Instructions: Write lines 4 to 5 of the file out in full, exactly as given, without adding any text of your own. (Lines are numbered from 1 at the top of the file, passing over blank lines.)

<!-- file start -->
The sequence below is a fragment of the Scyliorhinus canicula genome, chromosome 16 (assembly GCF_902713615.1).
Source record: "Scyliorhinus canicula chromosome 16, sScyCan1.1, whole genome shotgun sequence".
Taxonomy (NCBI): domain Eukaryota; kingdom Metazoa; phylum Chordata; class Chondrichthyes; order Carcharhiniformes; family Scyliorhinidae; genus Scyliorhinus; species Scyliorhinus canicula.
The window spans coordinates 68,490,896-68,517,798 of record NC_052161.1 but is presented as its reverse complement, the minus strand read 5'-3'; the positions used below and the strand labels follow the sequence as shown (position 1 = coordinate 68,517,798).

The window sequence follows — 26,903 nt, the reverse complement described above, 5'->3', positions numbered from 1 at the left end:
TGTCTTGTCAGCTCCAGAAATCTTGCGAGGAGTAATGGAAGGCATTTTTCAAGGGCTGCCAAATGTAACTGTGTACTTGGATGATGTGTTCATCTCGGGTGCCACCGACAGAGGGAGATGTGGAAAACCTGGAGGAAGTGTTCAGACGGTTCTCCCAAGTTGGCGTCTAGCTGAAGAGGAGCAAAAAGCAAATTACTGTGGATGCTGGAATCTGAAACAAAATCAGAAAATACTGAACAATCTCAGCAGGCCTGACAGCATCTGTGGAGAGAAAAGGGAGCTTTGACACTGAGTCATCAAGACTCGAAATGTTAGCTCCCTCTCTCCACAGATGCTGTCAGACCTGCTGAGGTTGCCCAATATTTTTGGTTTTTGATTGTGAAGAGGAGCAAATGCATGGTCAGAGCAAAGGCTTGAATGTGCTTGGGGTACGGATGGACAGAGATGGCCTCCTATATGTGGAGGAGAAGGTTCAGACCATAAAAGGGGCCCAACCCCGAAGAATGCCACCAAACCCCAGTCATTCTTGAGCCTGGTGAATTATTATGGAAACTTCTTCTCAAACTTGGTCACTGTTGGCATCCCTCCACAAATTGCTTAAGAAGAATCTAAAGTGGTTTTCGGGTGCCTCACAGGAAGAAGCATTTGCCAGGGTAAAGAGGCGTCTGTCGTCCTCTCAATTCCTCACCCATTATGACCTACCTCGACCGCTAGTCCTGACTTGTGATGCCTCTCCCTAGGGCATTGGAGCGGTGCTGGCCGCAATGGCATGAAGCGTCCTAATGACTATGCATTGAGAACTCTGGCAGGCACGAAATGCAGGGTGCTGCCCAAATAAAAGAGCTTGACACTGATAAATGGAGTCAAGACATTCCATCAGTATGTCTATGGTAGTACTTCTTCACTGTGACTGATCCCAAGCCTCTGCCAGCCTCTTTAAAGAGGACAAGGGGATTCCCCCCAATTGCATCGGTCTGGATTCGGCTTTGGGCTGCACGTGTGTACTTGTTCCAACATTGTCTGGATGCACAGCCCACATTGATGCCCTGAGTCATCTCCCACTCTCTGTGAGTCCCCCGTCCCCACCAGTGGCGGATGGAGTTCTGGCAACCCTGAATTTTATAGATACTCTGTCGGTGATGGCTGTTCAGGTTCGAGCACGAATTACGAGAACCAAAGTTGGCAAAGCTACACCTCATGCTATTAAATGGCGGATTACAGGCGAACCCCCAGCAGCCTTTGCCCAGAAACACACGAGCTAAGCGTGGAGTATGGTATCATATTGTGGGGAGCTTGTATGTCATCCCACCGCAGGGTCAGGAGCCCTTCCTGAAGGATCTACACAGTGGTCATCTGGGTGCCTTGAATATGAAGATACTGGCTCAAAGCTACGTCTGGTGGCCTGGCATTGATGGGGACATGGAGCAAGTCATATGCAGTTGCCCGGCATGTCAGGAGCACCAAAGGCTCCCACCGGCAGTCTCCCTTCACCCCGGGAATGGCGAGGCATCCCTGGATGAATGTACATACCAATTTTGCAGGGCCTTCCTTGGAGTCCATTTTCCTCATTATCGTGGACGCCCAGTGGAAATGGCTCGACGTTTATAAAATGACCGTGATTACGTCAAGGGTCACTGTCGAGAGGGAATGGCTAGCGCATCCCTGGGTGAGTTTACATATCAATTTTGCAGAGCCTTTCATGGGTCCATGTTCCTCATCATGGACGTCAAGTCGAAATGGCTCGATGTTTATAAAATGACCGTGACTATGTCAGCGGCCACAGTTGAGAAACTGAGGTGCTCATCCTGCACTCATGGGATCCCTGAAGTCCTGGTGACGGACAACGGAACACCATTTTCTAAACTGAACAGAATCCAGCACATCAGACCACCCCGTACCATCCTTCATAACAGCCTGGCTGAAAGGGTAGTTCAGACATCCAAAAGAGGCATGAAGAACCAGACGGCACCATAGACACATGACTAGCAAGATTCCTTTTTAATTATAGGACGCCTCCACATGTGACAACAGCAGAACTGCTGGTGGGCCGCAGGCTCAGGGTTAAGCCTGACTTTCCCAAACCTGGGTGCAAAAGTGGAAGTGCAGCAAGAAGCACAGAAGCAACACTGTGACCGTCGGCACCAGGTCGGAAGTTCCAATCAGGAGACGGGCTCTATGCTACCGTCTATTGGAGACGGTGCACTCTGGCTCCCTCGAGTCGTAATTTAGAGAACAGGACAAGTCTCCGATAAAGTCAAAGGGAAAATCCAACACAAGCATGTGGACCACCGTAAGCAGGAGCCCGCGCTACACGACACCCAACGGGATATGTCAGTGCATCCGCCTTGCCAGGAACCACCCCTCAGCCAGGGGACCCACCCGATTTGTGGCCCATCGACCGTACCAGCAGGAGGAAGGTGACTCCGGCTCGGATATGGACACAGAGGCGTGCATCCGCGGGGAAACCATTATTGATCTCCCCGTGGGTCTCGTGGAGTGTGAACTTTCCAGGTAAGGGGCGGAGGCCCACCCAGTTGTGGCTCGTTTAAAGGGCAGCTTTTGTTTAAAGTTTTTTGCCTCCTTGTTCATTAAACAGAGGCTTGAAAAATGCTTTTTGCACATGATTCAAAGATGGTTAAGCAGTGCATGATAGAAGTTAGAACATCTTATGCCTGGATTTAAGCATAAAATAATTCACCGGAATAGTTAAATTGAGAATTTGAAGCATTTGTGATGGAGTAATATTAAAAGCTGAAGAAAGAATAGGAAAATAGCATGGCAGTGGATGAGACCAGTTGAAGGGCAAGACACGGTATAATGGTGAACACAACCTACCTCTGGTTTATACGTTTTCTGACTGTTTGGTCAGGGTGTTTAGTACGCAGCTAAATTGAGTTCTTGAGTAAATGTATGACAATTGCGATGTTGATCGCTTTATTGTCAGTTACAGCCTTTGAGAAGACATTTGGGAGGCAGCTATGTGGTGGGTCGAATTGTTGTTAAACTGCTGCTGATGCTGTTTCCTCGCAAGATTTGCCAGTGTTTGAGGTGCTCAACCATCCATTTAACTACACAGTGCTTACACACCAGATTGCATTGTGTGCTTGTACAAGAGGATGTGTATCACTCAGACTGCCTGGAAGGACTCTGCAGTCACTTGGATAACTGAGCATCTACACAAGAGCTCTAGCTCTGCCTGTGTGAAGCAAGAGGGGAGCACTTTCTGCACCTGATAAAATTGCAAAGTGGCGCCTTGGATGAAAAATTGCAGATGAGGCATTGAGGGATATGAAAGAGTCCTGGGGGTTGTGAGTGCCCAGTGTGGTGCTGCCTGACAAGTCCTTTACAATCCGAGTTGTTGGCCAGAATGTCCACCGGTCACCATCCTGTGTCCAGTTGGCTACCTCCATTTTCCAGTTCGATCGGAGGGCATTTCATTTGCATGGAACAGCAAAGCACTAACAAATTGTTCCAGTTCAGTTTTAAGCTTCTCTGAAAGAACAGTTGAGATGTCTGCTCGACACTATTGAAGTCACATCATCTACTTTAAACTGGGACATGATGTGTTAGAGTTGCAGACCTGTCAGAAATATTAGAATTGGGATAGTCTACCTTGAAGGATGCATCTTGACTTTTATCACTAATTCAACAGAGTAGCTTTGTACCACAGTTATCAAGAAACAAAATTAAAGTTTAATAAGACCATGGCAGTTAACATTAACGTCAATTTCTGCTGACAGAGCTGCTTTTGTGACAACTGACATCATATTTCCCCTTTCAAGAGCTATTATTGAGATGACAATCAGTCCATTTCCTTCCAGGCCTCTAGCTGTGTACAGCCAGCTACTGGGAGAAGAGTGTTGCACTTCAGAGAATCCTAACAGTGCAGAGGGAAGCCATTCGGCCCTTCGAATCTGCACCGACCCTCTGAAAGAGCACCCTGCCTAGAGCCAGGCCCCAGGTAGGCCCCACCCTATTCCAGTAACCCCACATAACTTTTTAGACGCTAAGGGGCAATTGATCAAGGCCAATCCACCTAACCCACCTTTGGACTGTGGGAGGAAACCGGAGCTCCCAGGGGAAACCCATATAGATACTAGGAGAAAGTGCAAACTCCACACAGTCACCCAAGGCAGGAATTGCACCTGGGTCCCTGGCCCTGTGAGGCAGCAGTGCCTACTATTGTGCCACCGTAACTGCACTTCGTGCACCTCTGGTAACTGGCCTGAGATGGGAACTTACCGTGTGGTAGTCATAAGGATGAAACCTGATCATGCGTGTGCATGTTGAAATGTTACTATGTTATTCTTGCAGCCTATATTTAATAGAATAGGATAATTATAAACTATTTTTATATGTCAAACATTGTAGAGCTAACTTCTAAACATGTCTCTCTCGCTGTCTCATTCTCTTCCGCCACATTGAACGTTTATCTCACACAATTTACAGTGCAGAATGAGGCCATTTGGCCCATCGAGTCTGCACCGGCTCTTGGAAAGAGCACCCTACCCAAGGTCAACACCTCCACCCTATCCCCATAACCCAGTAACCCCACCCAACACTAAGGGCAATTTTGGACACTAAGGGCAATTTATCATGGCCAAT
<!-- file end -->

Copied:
The window spans coordinates 68,490,896-68,517,798 of record NC_052161.1 but is presented as its reverse complement, the minus strand read 5'-3'; the positions used below and the strand labels follow the sequence as shown (position 1 = coordinate 68,517,798).

The window sequence follows — 26,903 nt, the reverse complement described above, 5'->3', positions numbered from 1 at the left end: